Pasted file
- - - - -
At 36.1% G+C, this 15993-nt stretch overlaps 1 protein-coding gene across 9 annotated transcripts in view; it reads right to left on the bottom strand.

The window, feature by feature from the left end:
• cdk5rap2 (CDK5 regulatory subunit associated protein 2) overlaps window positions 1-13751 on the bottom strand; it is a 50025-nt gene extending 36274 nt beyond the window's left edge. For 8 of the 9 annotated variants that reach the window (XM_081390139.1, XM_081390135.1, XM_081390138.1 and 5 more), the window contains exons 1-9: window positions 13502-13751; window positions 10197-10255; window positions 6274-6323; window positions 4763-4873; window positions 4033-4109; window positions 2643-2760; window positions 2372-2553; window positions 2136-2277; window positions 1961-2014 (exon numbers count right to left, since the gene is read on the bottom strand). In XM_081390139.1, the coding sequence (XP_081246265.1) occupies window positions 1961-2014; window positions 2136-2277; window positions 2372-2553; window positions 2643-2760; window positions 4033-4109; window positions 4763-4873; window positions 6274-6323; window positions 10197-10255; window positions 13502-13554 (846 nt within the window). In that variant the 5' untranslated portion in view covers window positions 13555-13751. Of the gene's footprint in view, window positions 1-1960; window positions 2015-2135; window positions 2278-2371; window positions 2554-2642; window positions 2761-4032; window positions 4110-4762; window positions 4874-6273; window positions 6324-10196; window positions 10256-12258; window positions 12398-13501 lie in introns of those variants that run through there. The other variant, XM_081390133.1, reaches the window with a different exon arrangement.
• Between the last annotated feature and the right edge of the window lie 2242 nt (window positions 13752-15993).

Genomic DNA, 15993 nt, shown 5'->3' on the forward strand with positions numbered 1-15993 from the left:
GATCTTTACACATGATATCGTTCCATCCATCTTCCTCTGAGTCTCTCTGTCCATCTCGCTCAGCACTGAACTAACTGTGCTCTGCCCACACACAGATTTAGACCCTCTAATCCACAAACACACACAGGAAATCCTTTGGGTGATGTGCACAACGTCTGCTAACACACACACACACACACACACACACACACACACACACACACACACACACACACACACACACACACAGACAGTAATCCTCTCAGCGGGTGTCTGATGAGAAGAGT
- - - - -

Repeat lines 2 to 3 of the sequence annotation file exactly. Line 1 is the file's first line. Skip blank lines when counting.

The window, feature by feature from the left end:
• cdk5rap2 (CDK5 regulatory subunit associated protein 2) overlaps window positions 1-13751 on the bottom strand; it is a 50025-nt gene extending 36274 nt beyond the window's left edge. For 8 of the 9 annotated variants that reach the window (XM_081390139.1, XM_081390135.1, XM_081390138.1 and 5 more), the window contains exons 1-9: window positions 13502-13751; window positions 10197-10255; window positions 6274-6323; window positions 4763-4873; window positions 4033-4109; window positions 2643-2760; window positions 2372-2553; window positions 2136-2277; window positions 1961-2014 (exon numbers count right to left, since the gene is read on the bottom strand). In XM_081390139.1, the coding sequence (XP_081246265.1) occupies window positions 1961-2014; window positions 2136-2277; window positions 2372-2553; window positions 2643-2760; window positions 4033-4109; window positions 4763-4873; window positions 6274-6323; window positions 10197-10255; window positions 13502-13554 (846 nt within the window). In that variant the 5' untranslated portion in view covers window positions 13555-13751. Of the gene's footprint in view, window positions 1-1960; window positions 2015-2135; window positions 2278-2371; window positions 2554-2642; window positions 2761-4032; window positions 4110-4762; window positions 4874-6273; window positions 6324-10196; window positions 10256-12258; window positions 12398-13501 lie in introns of those variants that run through there. The other variant, XM_081390133.1, reaches the window with a different exon arrangement.